EN-Episode 57: “The Celadon” vs The Celadon

Original audio (translated transcript below):

Hello everyone, I’m Kaycee.


I bet everyone has heard Jay’s songs, or at least knows Jay the singer. Jay has a song called ‘Celadon’. Let me play you a snippet.


The lyrics were written by Fang Wenshan. I don’t know if you know, but many of Jay Chou’s songs are written by Fang Wenshan, and their relationship is quite romantic, and there are many scandals, bromance kind of romance ha, good brother kind, don’t get me wrong. But we’re not here to gossip, so you can look it up online if you’re interested.


Another interesting point related to this song is that the lyrics of “Celadon” have appeared in the basic aptitude test exams in Shandong Province, the political science subject in Jiangsu Province, the exams in Shandong Province have also used the lyrics of “Celadon” to test the long history of Chinese porcelain, and also in a monthly exam in a secondary school in Wuhan, the topic is mimeographing the lyrics. It all appeared in the exam, and in different areas of the exam, from politics, history and literary genres, so the cultural content and potential of the song is obvious.


Let’s take a look at the lyrics. “The sky is green and waiting for the rain and I’m waiting for you” should be familiar to everyone and is one of my favourite lyrics…the latter part of the song. What I like most is the first line, “I’m writing in the bottom of a bottle, imitating the drift of the previous dynasty, as if I’m waiting for you”.


Let’s start with “The sky is blue waiting for the rain and I am waiting for you”. It is said to come from a legend. Emperor Huizong of the Northern Song Dynasty dreamed of the rain passing and he liked that colour so much that he gave orders to the porcelain makers to make porcelain in that colour. This is the Ru kiln of Song porcelain. This is another type of porcelain that has nothing really to do with celadon. The emperor originally said that the rain was over, but Fang Wenshan reversed it and turned it into the sky is green and waiting for the smoke and rain, both are causal, but the idiom of the rain is over, we have all heard it ten thousand times, it means nothing. But I’m waiting for you is like sky green waiting for smoke and rain. This image is fresh, interesting and retains that sense of mystery of the whole song, which is great.


So, Fang Wenshan borrowed this legend and put it in the song Celadon, although it is not very accurate to put it in the song Celadon, but it sounds very romantic and sensational, so he is forgiven.


Then again, I like the line, “at the bottom of the bottle to write Han Li imitating the drift of the previous dynasty”, but in fact, Han Li was never engraved on the bottom of the celadon bottle. So, no ambrosia, can meet it is even more unknown. After knowing the truth my heart was broken. What about the promised romance, what about the promised I’ll wait for you? Just kidding ha, I’ll still make an exception and carve the Chinese clerical script on the bottom of the celadon vase and wait for you.


And the line, “I was thinking of you when I copied the Song mark”, as you can guess, the Song mark never appeared on the blue and white porcelain.


And “The peony depicted on the bottle is like your first makeup”… Don’t be fooled, the peony… does appear on the bottle. Peonies began to appear between 1271 and 1368 during the Yuan dynasty, when blue and white porcelain had matured and the most distinctive feature was the richness of the composition, which included historical figures, dragons and phoenixes, mandarin ducks, peonies, lotus flowers and so on.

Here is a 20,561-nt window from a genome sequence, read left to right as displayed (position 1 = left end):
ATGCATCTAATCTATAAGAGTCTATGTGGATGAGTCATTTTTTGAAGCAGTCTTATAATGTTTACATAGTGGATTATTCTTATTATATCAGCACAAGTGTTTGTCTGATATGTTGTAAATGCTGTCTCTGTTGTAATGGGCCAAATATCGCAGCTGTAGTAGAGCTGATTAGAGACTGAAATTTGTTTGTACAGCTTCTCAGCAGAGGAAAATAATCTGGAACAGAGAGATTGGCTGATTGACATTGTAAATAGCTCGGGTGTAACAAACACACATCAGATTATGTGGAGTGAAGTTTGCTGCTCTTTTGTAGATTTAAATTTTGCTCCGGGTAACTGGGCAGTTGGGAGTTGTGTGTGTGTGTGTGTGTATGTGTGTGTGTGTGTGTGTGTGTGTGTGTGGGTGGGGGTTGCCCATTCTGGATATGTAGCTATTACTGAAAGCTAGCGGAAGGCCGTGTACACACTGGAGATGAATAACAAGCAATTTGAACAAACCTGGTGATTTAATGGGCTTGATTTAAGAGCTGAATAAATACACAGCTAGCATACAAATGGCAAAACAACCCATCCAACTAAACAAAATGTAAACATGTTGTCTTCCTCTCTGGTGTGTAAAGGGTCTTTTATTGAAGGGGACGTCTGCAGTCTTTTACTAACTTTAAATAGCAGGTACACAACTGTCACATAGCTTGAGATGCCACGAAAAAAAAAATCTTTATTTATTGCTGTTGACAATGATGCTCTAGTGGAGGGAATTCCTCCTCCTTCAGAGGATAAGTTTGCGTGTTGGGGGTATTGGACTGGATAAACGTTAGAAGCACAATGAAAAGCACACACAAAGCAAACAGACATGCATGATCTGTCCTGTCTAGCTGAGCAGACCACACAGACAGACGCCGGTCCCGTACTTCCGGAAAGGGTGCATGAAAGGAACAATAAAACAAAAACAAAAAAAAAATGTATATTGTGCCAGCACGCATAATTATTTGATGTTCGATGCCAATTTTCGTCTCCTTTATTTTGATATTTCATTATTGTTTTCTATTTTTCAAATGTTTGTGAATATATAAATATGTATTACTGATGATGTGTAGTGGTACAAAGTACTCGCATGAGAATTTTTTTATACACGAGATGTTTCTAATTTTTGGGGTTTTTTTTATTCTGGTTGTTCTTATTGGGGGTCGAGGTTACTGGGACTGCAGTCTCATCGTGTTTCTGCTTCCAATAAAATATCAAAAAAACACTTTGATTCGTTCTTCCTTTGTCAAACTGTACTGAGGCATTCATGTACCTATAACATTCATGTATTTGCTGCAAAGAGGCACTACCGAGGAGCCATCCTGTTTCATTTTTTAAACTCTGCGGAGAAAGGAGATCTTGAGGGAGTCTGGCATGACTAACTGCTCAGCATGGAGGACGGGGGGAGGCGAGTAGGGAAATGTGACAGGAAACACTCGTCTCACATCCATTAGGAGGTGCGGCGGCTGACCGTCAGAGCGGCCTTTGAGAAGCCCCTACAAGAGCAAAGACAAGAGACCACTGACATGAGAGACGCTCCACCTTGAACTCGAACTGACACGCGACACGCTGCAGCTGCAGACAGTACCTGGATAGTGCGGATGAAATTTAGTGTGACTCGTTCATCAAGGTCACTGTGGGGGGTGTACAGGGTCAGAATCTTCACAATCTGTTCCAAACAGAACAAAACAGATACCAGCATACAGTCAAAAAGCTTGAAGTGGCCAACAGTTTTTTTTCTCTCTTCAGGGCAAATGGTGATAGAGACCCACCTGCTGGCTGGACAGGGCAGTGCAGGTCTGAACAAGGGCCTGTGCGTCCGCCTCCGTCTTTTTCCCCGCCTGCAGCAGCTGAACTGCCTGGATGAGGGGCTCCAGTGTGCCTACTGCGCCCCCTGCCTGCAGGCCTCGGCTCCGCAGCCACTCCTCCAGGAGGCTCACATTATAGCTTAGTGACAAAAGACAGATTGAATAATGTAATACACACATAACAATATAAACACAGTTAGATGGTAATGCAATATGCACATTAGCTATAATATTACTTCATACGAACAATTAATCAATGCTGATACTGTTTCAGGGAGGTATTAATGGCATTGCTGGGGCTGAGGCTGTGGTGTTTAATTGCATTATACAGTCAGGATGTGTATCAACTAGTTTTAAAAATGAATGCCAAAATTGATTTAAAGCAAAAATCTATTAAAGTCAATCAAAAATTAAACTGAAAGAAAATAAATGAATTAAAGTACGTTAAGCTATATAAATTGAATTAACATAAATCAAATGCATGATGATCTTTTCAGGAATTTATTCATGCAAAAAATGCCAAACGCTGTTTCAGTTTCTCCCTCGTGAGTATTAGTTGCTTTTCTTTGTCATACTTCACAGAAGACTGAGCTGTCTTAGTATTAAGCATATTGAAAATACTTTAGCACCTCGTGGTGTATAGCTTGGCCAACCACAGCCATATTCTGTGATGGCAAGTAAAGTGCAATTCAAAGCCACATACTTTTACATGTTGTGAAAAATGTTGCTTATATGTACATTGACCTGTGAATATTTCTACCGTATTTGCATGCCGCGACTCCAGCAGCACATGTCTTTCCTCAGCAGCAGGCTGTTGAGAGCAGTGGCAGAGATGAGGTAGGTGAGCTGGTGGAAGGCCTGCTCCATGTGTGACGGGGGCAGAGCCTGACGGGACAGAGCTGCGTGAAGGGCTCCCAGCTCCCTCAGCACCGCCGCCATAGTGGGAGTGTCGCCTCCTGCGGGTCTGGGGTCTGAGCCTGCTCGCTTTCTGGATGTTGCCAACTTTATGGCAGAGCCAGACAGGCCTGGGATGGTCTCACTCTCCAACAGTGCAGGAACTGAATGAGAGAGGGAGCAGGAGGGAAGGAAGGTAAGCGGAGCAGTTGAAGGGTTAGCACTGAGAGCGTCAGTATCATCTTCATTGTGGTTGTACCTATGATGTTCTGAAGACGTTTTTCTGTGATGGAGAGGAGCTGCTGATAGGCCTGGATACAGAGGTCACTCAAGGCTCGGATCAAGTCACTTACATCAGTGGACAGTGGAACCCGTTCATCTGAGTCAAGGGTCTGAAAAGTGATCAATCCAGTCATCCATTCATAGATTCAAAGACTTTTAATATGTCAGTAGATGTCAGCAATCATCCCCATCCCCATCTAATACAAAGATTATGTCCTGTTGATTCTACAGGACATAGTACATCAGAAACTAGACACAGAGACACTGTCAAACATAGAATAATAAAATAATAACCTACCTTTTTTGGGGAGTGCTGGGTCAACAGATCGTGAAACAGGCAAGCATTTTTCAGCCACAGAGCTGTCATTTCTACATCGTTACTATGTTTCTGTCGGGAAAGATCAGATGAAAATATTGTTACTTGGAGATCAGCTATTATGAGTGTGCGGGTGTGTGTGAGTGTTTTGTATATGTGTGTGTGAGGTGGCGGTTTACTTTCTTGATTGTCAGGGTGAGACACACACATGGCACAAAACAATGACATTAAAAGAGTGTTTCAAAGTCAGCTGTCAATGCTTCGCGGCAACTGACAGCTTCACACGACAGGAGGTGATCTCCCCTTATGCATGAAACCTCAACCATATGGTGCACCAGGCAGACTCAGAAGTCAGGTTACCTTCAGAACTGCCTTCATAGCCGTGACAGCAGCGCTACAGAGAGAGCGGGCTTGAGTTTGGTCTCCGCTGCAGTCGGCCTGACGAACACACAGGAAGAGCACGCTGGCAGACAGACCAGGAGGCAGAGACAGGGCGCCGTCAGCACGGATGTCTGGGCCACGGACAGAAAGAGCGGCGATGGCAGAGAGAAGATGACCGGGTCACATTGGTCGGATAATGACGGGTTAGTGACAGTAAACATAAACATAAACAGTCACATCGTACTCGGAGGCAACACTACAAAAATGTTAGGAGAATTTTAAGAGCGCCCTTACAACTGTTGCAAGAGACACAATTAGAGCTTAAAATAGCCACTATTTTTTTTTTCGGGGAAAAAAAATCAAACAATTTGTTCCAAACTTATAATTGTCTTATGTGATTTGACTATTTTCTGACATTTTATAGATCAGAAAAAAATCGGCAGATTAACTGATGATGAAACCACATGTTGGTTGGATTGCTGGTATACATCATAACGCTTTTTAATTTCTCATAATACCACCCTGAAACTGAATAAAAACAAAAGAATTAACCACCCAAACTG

Initially, blue and white porcelain began to be made during the Tang dynasty, and the porcelains were small, with bowls, jars, lids, and so on. They are generally floral and grass patterns, of which there are two main types: one is typical of traditional Chinese flowers and plants, such as stonecrop and plum blossoms, which are more common, and the other is loose leaf patterns sandwiched between geometric figures such as rhombuses, which are typical of arabesque decoration. It is clear from this that Tang blue and white porcelain was sold mainly to foreign countries.


After the Tang dynasty, blue and white porcelain went into decline until the Yuan dynasty. The Yuan dynasty saw a sudden upsurge. At that time, the Mongols of the Yuan dynasty travelled from Inner Mongolia in China all the way to Europe. It is interesting to note that in Persia, which is today’s Iran, a raw material called “Suma Li Qing” was found for painting on porcelain. The blue pigment on porcelain made in China is rather grey, and the effect is much worse compared to that of Suma Liqing. The reason for this is that the Chinese material contains more manganese, whereas the material from Iran contains less manganese, so the colour is much brighter after firing.


After discovering this, the Mongolian army had Chinese porcelain makers and Iranian potters sparring with each other, and China began to use local Iranian cobalt, which was then fired to produce the beautiful blue and white porcelain that is passed down through the world today.


So, although the discussion at the beginning was about Jay Chou’s song, using that as a set up, what I really want to talk about in this issue is not Jay Chou’s song. A song is a work of art, after all, and there’s no need to get too hung up on details that don’t match the production of celadon, but it’s another pleasure to know them, I guess. What I really want to talk about is related to the Iranian ‘Suma Li Qing’. No matter where a culture originates, when it meets, knows and learns from other cultures, it can eventually form a new and more perfect culture. Enriching the original culture

Well, that’s it for this edition, I’ll see you next time.

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